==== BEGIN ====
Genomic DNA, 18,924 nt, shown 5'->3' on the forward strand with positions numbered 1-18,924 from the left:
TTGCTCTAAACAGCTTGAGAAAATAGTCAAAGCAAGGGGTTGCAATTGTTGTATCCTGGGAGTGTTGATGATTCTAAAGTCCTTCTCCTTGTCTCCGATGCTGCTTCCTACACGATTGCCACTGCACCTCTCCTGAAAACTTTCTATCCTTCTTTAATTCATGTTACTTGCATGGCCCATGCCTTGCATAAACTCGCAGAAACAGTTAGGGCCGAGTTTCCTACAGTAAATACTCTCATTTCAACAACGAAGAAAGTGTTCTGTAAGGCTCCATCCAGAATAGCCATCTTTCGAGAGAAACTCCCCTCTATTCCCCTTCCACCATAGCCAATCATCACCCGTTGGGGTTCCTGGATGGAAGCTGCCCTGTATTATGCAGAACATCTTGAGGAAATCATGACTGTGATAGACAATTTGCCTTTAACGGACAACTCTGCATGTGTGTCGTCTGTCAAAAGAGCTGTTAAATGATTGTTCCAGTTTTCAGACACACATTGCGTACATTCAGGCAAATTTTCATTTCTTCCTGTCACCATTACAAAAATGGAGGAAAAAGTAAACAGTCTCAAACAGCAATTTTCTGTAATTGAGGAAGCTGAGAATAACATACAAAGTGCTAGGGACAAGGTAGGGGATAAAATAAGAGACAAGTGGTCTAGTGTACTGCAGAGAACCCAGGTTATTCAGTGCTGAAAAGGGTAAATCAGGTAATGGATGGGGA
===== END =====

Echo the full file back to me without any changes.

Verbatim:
Genomic DNA, 18,924 nt, shown 5'->3' on the forward strand with positions numbered 1-18,924 from the left:
TTGCTCTAAACAGCTTGAGAAAATAGTCAAAGCAAGGGGTTGCAATTGTTGTATCCTGGGAGTGTTGATGATTCTAAAGTCCTTCTCCTTGTCTCCGATGCTGCTTCCTACACGATTGCCACTGCACCTCTCCTGAAAACTTTCTATCCTTCTTTAATTCATGTTACTTGCATGGCCCATGCCTTGCATAAACTCGCAGAAACAGTTAGGGCCGAGTTTCCTACAGTAAATACTCTCATTTCAACAACGAAGAAAGTGTTCTGTAAGGCTCCATCCAGAATAGCCATCTTTCGAGAGAAACTCCCCTCTATTCCCCTTCCACCATAGCCAATCATCACCCGTTGGGGTTCCTGGATGGAAGCTGCCCTGTATTATGCAGAACATCTTGAGGAAATCATGACTGTGATAGACAATTTGCCTTTAACGGACAACTCTGCATGTGTGTCGTCTGTCAAAAGAGCTGTTAAATGATTGTTCCAGTTTTCAGACACACATTGCGTACATTCAGGCAAATTTTCATTTCTTCCTGTCACCATTACAAAAATGGAGGAAAAAGTAAACAGTCTCAAACAGCAATTTTCTGTAATTGAGGAAGCTGAGAATAACATACAAAGTGCTAGGGACAAGGTAGGGGATAAAATAAGAGACAAGTGGTCTAGTGTACTGCAGAGAACCCAGGTTATTCAGTGCTGAAAAGGGTAAATCAGGTAATGGATGGGGA